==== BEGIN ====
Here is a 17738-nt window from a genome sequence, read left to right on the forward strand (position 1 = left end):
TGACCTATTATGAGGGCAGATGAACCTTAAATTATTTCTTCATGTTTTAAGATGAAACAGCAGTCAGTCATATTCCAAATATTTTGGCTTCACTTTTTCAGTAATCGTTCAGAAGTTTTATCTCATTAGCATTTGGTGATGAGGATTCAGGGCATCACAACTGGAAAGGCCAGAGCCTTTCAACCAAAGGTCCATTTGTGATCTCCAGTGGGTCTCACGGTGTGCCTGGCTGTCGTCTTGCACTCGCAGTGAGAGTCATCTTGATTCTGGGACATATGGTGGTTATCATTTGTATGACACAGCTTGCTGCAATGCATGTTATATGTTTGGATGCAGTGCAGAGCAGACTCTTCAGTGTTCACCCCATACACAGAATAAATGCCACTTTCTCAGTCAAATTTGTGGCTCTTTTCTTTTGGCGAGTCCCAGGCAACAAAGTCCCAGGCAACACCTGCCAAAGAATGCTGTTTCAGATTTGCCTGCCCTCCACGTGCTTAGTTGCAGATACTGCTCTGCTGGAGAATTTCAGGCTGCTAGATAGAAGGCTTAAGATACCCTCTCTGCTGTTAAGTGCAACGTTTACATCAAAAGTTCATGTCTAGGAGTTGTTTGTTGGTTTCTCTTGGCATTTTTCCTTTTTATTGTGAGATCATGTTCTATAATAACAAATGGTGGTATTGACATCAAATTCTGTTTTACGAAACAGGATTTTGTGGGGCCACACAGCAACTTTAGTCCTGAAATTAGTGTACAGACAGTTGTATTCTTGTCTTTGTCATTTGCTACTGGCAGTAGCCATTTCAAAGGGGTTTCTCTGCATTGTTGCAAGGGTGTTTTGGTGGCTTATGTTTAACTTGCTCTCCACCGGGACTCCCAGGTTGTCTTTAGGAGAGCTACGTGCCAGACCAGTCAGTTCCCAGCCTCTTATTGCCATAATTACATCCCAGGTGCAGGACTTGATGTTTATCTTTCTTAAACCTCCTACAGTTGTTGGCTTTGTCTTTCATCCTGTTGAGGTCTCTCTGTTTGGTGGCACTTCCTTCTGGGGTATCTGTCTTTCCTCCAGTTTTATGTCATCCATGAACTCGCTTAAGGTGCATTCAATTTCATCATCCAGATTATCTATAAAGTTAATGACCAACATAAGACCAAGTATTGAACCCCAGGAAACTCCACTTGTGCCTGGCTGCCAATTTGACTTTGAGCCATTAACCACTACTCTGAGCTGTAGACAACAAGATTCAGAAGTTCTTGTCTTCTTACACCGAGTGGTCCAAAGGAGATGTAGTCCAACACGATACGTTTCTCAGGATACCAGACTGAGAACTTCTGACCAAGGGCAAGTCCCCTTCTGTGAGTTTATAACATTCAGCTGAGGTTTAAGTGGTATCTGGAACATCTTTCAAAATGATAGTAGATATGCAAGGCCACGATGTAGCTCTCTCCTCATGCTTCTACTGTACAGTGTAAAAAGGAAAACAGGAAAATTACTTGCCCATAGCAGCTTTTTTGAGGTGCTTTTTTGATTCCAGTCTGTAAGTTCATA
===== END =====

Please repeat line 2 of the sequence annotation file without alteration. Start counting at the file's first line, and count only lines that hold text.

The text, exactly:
TGACCTATTATGAGGGCAGATGAACCTTAAATTATTTCTTCATGTTTTAAGATGAAACAGCAGTCAGTCATATTCCAAATATTTTGGCTTCACTTTTTCAGTAATCGTTCAGAAGTTTTATCTCATTAGCATTTGGTGATGAGGATTCAGGGCATCACAACTGGAAAGGCCAGAGCCTTTCAACCAAAGGTCCATTTGTGATCTCCAGTGGGTCTCACGGTGTGCCTGGCTGTCGTCTTGCACTCGCAGTGAGAGTCATCTTGATTCTGGGACATATGGTGGTTATCATTTGTATGACACAGCTTGCTGCAATGCATGTTATATGTTTGGATGCAGTGCAGAGCAGACTCTTCAGTGTTCACCCCATACACAGAATAAATGCCACTTTCTCAGTCAAATTTGTGGCTCTTTTCTTTTGGCGAGTCCCAGGCAACAAAGTCCCAGGCAACACCTGCCAAAGAATGCTGTTTCAGATTTGCCTGCCCTCCACGTGCTTAGTTGCAGATACTGCTCTGCTGGAGAATTTCAGGCTGCTAGATAGAAGGCTTAAGATACCCTCTCTGCTGTTAAGTGCAACGTTTACATCAAAAGTTCATGTCTAGGAGTTGTTTGTTGGTTTCTCTTGGCATTTTTCCTTTTTATTGTGAGATCATGTTCTATAATAACAAATGGTGGTATTGACATCAAATTCTGTTTTACGAAACAGGATTTTGTGGGGCCACACAGCAACTTTAGTCCTGAAATTAGTGTACAGACAGTTGTATTCTTGTCTTTGTCATTTGCTACTGGCAGTAGCCATTTCAAAGGGGTTTCTCTGCATTGTTGCAAGGGTGTTTTGGTGGCTTATGTTTAACTTGCTCTCCACCGGGACTCCCAGGTTGTCTTTAGGAGAGCTACGTGCCAGACCAGTCAGTTCCCAGCCTCTTATTGCCATAATTACATCCCAGGTGCAGGACTTGATGTTTATCTTTCTTAAACCTCCTACAGTTGTTGGCTTTGTCTTTCATCCTGTTGAGGTCTCTCTGTTTGGTGGCACTTCCTTCTGGGGTATCTGTCTTTCCTCCAGTTTTATGTCATCCATGAACTCGCTTAAGGTGCATTCAATTTCATCATCCAGATTATCTATAAAGTTAATGACCAACATAAGACCAAGTATTGAACCCCAGGAAACTCCACTTGTGCCTGGCTGCCAATTTGACTTTGAGCCATTAACCACTACTCTGAGCTGTAGACAACAAGATTCAGAAGTTCTTGTCTTCTTACACCGAGTGGTCCAAAGGAGATGTAGTCCAACACGATACGTTTCTCAGGATACCAGACTGAGAACTTCTGACCAAGGGCAAGTCCCCTTCTGTGAGTTTATAACATTCAGCTGAGGTTTAAGTGGTATCTGGAACATCTTTCAAAATGATAGTAGATATGCAAGGCCACGATGTAGCTCTCTCCTCATGCTTCTACTGTACAGTGTAAAAAGGAAAACAGGAAAATTACTTGCCCATAGCAGCTTTTTTGAGGTGCTTTTTTGATTCCAGTCTGTAAGTTCATA